Brussels, Belgium has launched a citizen science project on air quality – CurieuzenAir – which will involve 3.000 citizens mapping the air quality levels across the Brussels-Capital Region. The project is part of the Brussels Clean Air Partnership – a collaboration between Bloomberg Philanthropies, the Brussels-Capital Region Government, and Brussels Environment.
During the first two weeks of June, participants are invited to register and receive a measuring kit. The measurements will take place during a four-week period beginning on September 25th of this year. The kits use diffusion tubes to measure nitrogen dioxide (NO2), which is an indicator for traffic-related pollution. The collected data will undergo strict quality control and be calibrated against the 11 permanent air quality stations of the Brussels Environment department. The air quality data will be collected under the guidance of scientists from the University of Antwerp, and the socio-economic analysis within the project will be directed by the Université Libre de Bruxelles.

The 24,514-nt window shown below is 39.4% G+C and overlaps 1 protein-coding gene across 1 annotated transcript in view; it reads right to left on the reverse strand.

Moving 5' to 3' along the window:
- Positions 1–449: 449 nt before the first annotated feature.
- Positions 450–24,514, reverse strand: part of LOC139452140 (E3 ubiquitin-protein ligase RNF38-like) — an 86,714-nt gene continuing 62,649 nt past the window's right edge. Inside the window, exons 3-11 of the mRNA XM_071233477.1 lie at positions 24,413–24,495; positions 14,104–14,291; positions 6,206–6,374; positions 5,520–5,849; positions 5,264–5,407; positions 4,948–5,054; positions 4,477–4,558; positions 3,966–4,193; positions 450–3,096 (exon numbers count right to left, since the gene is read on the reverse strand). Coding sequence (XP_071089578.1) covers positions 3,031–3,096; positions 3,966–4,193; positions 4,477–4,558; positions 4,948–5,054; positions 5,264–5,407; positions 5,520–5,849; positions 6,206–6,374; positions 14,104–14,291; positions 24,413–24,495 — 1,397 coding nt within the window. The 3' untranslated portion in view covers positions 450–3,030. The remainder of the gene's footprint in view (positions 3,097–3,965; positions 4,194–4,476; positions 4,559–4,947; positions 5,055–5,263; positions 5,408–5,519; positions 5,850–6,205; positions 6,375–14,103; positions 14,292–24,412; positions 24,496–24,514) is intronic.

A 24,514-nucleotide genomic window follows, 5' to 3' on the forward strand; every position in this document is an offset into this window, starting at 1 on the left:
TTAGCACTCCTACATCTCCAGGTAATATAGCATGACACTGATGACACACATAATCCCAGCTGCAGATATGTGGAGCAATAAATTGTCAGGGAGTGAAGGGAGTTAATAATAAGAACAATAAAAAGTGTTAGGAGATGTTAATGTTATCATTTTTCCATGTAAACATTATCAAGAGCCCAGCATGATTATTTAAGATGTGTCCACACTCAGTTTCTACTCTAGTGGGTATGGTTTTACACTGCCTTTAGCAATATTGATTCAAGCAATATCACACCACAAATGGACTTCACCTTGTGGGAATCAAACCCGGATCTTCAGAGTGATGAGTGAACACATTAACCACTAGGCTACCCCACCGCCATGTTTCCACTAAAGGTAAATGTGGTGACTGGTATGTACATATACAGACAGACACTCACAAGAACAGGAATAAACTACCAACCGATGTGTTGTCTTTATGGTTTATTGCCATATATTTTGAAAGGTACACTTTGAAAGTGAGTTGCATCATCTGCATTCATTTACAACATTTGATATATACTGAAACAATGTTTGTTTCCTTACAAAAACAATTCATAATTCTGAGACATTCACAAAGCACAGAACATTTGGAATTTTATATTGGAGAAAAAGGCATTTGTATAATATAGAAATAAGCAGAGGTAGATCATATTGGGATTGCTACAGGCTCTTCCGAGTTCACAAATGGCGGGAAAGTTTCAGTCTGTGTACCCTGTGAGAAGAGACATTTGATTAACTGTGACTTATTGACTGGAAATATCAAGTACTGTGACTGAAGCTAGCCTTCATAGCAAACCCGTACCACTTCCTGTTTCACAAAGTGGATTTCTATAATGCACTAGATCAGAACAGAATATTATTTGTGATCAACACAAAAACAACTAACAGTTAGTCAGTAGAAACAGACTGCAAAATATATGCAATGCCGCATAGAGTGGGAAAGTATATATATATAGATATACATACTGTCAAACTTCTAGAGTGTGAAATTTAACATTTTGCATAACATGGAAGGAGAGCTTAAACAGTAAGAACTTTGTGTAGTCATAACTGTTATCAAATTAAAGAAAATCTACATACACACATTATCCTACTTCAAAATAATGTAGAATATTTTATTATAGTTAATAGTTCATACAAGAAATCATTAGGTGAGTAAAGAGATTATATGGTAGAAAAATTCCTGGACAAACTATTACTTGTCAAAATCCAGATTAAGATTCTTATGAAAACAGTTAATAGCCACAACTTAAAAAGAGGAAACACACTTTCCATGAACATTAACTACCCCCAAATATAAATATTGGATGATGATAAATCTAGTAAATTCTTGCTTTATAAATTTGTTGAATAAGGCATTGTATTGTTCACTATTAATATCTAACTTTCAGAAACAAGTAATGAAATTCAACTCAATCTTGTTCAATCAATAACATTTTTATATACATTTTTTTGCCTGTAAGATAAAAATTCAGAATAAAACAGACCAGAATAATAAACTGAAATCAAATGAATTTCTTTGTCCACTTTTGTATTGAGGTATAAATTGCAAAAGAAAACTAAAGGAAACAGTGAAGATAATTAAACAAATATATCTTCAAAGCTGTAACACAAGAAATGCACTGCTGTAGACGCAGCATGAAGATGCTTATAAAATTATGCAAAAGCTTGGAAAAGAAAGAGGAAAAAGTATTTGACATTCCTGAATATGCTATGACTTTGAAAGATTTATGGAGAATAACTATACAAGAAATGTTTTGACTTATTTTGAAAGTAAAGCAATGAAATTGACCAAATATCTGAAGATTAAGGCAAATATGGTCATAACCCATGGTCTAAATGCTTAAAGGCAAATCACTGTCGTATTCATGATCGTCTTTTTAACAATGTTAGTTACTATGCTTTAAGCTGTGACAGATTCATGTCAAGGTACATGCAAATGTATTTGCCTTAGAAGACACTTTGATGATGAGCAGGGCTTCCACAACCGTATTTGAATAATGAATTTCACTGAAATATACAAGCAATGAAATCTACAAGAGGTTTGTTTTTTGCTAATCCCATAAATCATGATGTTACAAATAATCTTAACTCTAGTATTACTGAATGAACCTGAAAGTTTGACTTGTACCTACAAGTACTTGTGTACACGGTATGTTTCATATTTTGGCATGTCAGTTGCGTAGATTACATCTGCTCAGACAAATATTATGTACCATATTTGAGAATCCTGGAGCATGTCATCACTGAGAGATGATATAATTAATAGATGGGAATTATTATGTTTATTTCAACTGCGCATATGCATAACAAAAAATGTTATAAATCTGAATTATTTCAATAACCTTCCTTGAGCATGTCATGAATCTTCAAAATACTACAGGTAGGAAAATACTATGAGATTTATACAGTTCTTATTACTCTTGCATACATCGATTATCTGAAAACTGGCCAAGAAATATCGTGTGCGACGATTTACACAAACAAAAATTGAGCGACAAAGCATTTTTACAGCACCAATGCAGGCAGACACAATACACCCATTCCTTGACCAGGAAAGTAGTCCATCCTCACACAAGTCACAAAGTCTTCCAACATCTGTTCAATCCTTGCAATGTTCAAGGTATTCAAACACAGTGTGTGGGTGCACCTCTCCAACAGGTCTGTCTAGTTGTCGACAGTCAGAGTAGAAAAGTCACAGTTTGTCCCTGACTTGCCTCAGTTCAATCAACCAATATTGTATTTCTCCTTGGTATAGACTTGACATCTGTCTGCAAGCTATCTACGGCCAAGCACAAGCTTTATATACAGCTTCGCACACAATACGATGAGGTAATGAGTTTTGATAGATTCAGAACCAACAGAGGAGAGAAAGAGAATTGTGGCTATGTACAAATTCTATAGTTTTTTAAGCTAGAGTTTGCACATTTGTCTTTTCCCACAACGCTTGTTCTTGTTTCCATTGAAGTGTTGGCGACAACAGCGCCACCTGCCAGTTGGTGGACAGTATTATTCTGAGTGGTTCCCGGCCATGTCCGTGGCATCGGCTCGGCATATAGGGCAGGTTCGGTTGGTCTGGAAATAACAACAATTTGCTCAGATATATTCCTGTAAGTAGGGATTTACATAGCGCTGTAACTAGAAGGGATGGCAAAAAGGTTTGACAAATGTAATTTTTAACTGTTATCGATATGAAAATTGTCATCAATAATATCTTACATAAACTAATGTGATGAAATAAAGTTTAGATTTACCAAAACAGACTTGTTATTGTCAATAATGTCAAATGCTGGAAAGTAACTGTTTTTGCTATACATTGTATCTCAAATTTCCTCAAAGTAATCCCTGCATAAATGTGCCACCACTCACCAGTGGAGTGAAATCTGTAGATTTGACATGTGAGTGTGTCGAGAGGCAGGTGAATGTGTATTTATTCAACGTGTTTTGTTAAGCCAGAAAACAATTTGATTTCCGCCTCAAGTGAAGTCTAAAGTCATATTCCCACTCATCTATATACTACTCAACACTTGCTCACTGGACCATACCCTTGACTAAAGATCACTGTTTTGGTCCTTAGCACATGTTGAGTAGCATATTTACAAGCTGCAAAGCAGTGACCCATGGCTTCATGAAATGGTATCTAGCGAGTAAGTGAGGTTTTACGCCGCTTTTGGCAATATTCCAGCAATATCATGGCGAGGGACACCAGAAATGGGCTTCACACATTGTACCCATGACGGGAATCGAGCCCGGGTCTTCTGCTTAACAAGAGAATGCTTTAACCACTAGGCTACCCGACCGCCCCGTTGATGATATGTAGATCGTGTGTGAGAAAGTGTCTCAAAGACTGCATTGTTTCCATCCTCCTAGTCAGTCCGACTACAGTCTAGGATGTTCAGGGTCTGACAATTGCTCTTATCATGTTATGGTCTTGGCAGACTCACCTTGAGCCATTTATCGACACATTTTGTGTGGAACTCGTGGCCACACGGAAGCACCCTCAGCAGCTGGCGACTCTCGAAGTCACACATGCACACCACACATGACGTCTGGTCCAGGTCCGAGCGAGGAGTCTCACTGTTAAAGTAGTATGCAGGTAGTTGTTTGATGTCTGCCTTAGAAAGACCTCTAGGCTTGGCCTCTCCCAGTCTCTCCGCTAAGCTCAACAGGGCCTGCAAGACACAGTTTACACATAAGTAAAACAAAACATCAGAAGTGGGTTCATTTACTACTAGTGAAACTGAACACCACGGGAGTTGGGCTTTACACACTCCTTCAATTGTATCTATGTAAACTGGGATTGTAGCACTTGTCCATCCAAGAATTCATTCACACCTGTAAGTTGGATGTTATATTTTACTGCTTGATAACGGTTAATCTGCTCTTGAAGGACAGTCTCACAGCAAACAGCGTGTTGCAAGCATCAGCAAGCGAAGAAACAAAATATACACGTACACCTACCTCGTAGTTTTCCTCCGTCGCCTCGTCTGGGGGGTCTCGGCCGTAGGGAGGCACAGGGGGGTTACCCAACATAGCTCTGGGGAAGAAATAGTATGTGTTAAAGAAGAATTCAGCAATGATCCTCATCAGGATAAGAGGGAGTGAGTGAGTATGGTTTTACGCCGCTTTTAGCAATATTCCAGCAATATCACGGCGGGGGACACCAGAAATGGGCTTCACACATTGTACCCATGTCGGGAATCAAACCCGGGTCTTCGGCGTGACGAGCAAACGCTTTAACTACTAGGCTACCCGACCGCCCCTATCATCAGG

Mapping the air quality levels at the 3000 different locations is important as the air quality differs strongly from one location to the next due to the “street canyon” effect. Heavily trafficked areas will generally have lower quality levels in comparison to open areas, such as parks. It is expected that CurieuzenAir will generate a unique dataset that provides insight into the exposure and health impacts of air pollution, and provide data that will help to better inform clean air policies.
“CurieuzenAir, the largest citizen science project in Europe, brings together citizens, researchers, government leaders, and low-cost technologies to monitor air quality throughout the city. Bloomberg Philanthropies is proud to collaborate with our partners in Brussels and hope this project sets an example that cities across the continent can draw on as they build a cleaner, healthier future,” stated Antha Williams, Global Head of Environment Programs at Bloomberg Philanthropies.